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HEFCE closed at the end of March 2018. The information on this website is historical and is no longer maintained.

Many of HEFCE's functions will be continued by the Office for Students, the new regulator of higher education in England, and Research England, the new council within UK Research and Innovation.

The HEFCE domain - - will continue to function until September 2018. At this point we will close the site entirely and all its information will only be available from the National Web Archive.


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The cost of teaching the additional students will be funded by HEFCE in 2010-11. In subsequent years higher education institutions (HEIs) are expected to support the cost without additional government funding by making efficiency savings – for example, through restructuring, or investment in new IT systems or facilities.

Savings through shared services

The remaining £20 million of the UMF will be spent on investment in key areas that will deliver significant efficiencies, benefiting HEIs and releasing additional resources for teaching and research. Universities and colleges will be invited to bid for these funds.

More students to study STEM subjects

In April 2010, HEFCE invited HEIs to shift the balance of their teaching provision towards vulnerable science, technology, engineering and maths (STEM) and modern foreign language subjects, starting in 2010-11. This initiative was in part a response to the increasing demand for STEM subjects from prospective students (Note 3). Following a bidding process for a share of almost £4 million to cover the costs of teaching more students in those subjects, 1,712 full-time equivalent places will be moved over in 2010-11.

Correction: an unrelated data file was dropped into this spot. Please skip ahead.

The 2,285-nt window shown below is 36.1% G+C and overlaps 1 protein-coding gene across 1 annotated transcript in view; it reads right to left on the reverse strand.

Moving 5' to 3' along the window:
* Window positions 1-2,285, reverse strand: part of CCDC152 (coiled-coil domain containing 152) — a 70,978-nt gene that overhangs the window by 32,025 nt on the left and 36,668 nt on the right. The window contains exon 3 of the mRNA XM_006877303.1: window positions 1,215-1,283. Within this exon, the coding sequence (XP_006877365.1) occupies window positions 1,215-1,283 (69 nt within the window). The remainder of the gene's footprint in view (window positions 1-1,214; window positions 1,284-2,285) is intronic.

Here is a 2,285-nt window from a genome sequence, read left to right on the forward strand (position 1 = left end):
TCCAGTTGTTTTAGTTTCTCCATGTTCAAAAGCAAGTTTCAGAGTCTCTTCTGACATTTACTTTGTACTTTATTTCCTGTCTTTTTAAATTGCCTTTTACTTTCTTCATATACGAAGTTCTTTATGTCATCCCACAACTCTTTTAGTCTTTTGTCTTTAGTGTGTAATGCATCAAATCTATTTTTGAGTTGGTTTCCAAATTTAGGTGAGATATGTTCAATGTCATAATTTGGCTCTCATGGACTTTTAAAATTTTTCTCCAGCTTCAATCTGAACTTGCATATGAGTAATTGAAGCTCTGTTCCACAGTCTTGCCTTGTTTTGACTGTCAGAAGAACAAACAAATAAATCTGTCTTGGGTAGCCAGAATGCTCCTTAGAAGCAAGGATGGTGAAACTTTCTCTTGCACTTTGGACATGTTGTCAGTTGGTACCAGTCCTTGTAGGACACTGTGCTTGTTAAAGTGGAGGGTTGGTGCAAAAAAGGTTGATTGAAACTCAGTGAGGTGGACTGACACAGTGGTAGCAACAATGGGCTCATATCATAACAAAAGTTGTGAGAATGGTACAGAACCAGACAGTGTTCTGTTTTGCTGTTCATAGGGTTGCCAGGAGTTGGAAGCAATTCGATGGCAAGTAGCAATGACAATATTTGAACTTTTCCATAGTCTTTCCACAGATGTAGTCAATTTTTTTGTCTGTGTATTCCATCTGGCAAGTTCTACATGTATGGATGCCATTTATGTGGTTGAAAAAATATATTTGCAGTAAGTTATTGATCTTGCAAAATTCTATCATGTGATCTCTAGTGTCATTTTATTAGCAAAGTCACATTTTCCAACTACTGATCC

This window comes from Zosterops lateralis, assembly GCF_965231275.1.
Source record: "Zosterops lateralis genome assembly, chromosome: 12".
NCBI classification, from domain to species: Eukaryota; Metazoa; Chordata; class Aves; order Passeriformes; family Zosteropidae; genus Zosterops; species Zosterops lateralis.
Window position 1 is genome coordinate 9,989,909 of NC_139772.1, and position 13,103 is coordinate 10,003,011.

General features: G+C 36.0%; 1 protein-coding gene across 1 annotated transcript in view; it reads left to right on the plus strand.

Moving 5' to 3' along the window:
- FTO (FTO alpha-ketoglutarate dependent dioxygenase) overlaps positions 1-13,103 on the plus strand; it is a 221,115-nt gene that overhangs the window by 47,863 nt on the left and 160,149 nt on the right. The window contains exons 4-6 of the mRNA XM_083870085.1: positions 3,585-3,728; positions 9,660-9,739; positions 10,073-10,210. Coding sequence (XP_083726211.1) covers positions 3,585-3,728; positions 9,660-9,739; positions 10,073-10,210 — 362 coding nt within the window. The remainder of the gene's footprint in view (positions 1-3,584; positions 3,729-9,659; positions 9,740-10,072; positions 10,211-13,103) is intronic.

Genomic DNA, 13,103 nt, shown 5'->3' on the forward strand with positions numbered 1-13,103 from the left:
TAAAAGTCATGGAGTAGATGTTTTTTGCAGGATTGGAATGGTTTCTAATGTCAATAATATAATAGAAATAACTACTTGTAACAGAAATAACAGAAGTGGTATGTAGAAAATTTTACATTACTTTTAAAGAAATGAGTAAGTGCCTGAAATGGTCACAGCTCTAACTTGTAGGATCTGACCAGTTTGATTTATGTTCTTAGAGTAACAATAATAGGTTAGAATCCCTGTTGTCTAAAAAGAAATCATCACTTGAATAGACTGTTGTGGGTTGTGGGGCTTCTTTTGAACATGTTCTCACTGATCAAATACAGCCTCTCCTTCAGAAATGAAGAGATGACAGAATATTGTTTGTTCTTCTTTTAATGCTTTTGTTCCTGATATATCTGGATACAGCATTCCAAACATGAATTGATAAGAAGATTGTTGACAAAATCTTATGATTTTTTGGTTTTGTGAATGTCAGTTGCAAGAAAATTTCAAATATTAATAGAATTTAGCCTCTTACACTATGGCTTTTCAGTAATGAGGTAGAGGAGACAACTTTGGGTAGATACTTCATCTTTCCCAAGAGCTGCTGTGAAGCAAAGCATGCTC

Sir Alan Langlands, HEFCE Chief Executive, said:

'Universities and colleges are demonstrating their responsiveness to economic and workforce issues, by making savings and focusing more of their provision on subjects which are strategically important and vulnerable. This is another demonstration of how higher education is responding positively to the urgent need to improve efficiency and reduce public spending while supporting the economy and society.'

Universities and Science Minister, David Willetts, said:

'The additional funding will enable a further 10,000 students to begin their studies this coming summer. There will be more students at English universities than ever before.

'At the same time universities – in common with all other publicly funded bodies – are being asked to find efficiency savings, which will help to get the nation's finances back on track. The £20 million investment in shared services that we are making will facilitate this.'

The allocation of additional places via the UMF and move to vulnerable STEM subjects to each university and college are available in Annexes A and B respectively.


  1. The University Modernisation Fund (UMF) was announced in March. It was established to respond to two imperatives: enabling more young people to enter higher education to gain skills that the economy needs, and supporting higher education institutions in taking robust action to increase efficiency and reduce cost over the medium term. Details of the bidding process for the UMF are given in HEFCE Circular letter 08/2010.
  2. A list of the places awarded under the UMF is available at Annex A.
  3. See HEFCE Circular letter 06/2010- Support for moving full-time undergraduate numbers into strategically important and vulnerable subjects (SIVS) in 2010-11, issued on 1 April 2010. A list of places awarded under this initiative is available at Annex B.
  4. These changes and the baseline reduction in the grant will be reflected in the final grant allocations due to be published in July.